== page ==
The tensions, which grew out of this forcible application of the two-nation theory, set the tone of all future relationships between India and Pakistan. The establishment in Pakistan felt that India had now also become a military threat to Pakistan. Frequent recourse to Islam became one of the ways to combat the psychological pressures of such perceptions. There also commenced a drive to strengthen the Armed Forces, which have since grown into one of the largest in the world. Islam and Armed Forces have thus become the bedrock of the foundation of Pakistan.
Moves towards Islamisation
Pakistan, however, did not move full throttle towards Islamisation until General Zia-ul-Haq arrived on the scene in 1977 as a military dictator. The earlier period marked a tug of war between liberal politicians and western oriented bureaucratic-military hierarchy on one hand and the Islampasand orthodox parties and Ullemas on the other, over how much polity and governance could be Islamised. The former wished to keep the levers of power in their own hands but could not publicly go against the increasing Islamic demands of the latter. The latter, using Islam as an instrument, were anxious to get a foothold in the structure of power.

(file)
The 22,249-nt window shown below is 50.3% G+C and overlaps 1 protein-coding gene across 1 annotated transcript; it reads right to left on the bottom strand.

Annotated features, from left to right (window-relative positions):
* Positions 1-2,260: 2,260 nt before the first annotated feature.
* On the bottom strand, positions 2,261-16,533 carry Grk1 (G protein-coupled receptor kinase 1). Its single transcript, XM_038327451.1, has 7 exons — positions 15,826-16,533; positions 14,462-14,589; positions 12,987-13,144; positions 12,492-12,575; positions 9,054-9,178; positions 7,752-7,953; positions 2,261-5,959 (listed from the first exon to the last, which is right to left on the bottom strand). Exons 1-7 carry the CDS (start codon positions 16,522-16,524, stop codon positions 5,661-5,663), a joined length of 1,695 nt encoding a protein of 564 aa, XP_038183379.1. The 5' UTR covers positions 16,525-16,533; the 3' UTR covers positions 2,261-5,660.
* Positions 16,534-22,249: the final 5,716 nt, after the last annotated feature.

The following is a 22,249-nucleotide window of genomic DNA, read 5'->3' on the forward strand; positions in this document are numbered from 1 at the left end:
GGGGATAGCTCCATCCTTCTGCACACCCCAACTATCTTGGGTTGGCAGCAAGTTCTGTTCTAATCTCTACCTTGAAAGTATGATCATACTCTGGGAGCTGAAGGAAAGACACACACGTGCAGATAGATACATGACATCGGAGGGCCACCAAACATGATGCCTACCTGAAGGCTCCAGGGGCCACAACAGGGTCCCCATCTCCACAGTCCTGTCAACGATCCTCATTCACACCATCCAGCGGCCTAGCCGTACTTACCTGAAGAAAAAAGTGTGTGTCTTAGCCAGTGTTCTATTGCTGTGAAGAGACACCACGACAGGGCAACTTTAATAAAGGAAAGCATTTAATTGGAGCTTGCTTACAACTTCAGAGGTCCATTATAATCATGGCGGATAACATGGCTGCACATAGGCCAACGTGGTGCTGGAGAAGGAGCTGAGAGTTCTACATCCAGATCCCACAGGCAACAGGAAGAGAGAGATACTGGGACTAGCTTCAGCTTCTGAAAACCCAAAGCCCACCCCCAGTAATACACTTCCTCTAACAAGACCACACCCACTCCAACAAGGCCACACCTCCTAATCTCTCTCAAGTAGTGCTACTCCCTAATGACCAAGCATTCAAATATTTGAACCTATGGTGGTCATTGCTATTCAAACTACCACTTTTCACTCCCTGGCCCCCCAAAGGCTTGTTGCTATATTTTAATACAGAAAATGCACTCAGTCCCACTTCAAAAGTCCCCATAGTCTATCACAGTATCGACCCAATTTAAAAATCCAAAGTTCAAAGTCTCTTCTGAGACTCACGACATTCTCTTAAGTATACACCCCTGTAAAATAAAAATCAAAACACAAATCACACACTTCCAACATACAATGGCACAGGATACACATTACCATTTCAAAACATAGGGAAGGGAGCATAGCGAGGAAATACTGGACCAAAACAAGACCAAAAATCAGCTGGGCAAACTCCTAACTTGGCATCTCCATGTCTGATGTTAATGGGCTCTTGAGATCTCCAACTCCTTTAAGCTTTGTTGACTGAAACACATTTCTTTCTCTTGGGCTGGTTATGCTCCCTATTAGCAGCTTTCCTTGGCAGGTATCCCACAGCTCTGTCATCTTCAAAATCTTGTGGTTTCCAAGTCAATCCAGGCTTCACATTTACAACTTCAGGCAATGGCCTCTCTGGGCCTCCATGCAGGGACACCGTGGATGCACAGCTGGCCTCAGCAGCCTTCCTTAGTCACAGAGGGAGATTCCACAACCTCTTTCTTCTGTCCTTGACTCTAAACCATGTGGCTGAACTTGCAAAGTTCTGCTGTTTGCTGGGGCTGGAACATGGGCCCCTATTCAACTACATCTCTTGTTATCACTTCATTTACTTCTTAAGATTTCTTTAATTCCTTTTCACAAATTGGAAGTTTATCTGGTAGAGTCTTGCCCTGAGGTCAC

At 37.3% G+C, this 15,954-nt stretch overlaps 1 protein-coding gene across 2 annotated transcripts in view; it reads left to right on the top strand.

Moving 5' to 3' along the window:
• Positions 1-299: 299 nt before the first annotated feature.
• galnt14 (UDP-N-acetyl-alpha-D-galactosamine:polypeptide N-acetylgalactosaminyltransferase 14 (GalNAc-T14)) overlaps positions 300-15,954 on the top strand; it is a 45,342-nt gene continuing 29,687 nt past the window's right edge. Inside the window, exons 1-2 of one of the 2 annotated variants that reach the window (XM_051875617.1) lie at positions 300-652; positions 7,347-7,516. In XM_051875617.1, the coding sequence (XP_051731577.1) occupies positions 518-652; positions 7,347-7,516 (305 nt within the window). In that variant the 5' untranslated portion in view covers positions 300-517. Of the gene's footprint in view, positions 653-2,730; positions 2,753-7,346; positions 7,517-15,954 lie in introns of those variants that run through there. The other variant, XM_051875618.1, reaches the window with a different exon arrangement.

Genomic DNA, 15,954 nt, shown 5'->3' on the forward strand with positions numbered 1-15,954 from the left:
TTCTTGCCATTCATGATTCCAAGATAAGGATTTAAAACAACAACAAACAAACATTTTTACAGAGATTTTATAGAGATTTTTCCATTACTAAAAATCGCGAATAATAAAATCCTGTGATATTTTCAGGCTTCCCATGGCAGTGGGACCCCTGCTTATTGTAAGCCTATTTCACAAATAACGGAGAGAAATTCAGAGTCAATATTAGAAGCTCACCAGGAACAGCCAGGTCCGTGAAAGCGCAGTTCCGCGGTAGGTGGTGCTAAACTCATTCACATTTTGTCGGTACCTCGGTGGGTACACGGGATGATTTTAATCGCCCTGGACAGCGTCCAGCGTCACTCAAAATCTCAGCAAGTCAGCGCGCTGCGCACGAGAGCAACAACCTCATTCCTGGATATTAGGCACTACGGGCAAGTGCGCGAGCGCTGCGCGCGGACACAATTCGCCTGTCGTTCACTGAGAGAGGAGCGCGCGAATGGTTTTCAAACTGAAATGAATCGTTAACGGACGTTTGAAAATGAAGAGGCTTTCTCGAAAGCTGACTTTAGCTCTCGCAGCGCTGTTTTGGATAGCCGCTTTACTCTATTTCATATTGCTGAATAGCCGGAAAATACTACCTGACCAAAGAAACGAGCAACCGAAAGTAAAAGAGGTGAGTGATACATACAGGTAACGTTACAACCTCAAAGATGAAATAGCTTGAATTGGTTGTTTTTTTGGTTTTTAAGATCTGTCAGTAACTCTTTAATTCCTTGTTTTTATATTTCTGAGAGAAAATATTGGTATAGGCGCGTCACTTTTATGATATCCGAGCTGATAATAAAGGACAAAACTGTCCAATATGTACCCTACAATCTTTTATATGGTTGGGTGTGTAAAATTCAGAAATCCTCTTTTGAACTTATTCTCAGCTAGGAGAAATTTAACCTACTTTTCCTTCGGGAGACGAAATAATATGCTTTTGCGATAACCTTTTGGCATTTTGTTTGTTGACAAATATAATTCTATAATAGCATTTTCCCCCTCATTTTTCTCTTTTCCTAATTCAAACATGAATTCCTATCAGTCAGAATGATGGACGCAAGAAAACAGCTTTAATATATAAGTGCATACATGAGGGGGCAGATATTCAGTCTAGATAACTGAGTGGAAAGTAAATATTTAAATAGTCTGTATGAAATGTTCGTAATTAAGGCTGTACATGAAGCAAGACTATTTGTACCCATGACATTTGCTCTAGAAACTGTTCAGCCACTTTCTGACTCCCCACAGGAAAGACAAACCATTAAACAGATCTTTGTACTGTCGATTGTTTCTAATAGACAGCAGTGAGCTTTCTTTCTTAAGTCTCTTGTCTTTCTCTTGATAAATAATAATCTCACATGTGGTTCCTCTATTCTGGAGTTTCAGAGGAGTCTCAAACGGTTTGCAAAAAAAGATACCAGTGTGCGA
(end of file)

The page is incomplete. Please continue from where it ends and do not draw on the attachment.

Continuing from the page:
The first Pakistani Constitution of 1956 declared the country Islamic but gave no legislative or policy role to Islamic groups.
There often was a compromise between the two, which allowed the former’s political, economic and social interests to remain intact by and large, while at the same time not obstructing growth of orthodoxy. A demand for declaring Qadianis as non-Muslims in 1953 was thus not effectively countered by the establishment. The first Pakistani Constitution of 1956 declared the country Islamic but gave no legislative or policy role to Islamic groups. Only a Muslim could be the Head of the State but the Prime Minister was to be the fountainhead of all executive power. The constitution provided that no law contrary to the injunctions of Islam could be enacted but took away the power of the Judiciary to intervene if such a law actually got passed by the National Assembly.
Nevertheless, the role of the Ullema had increased in the body politic of Pakistan and it became all too evident during the 1965 election campaigns for the office of the President under the 1962 Constitution. The candidates were Fatima, Quaid-e-Azam Mohammed Ali Jinnah’s own sister, and General Ayub Khan who had seized power in 1957 and fathered Pakistan’s second Constitution of 1962. The elections were indirect and the voters were the basic democrats, members of the Village and Union Councils, known as basic democracies. Fatima was supported by JI, Ayub took recourse to Islam to neutralise her. At his instances several Islamic clerics issued fatwas against a woman becoming the head of a state in an Islamic country. Ayub Khan’s use of Islam for political purposes marked the beginnings of a relationship between the military as an institution and orthodox groups, which was to lead to greater Islamisation of the country.